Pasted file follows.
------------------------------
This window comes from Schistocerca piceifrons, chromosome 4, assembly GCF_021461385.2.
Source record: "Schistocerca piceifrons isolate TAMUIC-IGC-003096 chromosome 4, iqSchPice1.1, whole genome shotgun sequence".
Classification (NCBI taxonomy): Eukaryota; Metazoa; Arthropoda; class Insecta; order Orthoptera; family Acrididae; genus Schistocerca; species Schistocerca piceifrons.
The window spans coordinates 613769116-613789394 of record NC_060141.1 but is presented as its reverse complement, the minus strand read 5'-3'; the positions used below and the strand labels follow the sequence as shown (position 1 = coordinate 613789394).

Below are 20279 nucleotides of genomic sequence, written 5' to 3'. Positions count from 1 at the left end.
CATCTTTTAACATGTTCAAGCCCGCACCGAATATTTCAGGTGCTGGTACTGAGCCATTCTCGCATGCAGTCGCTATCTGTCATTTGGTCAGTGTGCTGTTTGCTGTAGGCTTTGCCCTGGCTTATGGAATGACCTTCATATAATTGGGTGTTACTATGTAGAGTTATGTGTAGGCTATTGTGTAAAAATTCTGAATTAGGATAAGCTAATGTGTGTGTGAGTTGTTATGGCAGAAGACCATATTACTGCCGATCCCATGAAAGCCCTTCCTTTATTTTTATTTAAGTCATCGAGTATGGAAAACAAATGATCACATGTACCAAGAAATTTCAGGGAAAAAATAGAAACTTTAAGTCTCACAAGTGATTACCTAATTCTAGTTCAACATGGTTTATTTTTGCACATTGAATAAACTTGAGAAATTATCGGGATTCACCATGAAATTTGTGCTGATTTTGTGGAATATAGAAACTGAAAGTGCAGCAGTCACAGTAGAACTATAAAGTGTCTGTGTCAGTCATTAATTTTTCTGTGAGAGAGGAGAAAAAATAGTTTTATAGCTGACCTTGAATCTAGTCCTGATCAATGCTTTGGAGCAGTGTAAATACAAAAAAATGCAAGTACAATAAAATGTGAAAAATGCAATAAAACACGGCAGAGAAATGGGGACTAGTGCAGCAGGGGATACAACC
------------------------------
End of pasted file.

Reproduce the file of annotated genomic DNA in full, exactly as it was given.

This window comes from Schistocerca piceifrons, chromosome 4, assembly GCF_021461385.2.
Source record: "Schistocerca piceifrons isolate TAMUIC-IGC-003096 chromosome 4, iqSchPice1.1, whole genome shotgun sequence".
Classification (NCBI taxonomy): Eukaryota; Metazoa; Arthropoda; class Insecta; order Orthoptera; family Acrididae; genus Schistocerca; species Schistocerca piceifrons.
The window spans coordinates 613769116-613789394 of record NC_060141.1 but is presented as its reverse complement, the minus strand read 5'-3'; the positions used below and the strand labels follow the sequence as shown (position 1 = coordinate 613789394).

Below are 20279 nucleotides of genomic sequence, written 5' to 3'. Positions count from 1 at the left end.
CATCTTTTAACATGTTCAAGCCCGCACCGAATATTTCAGGTGCTGGTACTGAGCCATTCTCGCATGCAGTCGCTATCTGTCATTTGGTCAGTGTGCTGTTTGCTGTAGGCTTTGCCCTGGCTTATGGAATGACCTTCATATAATTGGGTGTTACTATGTAGAGTTATGTGTAGGCTATTGTGTAAAAATTCTGAATTAGGATAAGCTAATGTGTGTGTGAGTTGTTATGGCAGAAGACCATATTACTGCCGATCCCATGAAAGCCCTTCCTTTATTTTTATTTAAGTCATCGAGTATGGAAAACAAATGATCACATGTACCAAGAAATTTCAGGGAAAAAATAGAAACTTTAAGTCTCACAAGTGATTACCTAATTCTAGTTCAACATGGTTTATTTTTGCACATTGAATAAACTTGAGAAATTATCGGGATTCACCATGAAATTTGTGCTGATTTTGTGGAATATAGAAACTGAAAGTGCAGCAGTCACAGTAGAACTATAAAGTGTCTGTGTCAGTCATTAATTTTTCTGTGAGAGAGGAGAAAAAATAGTTTTATAGCTGACCTTGAATCTAGTCCTGATCAATGCTTTGGAGCAGTGTAAATACAAAAAAATGCAAGTACAATAAAATGTGAAAAATGCAATAAAACACGGCAGAGAAATGGGGACTAGTGCAGCAGGGGATACAACC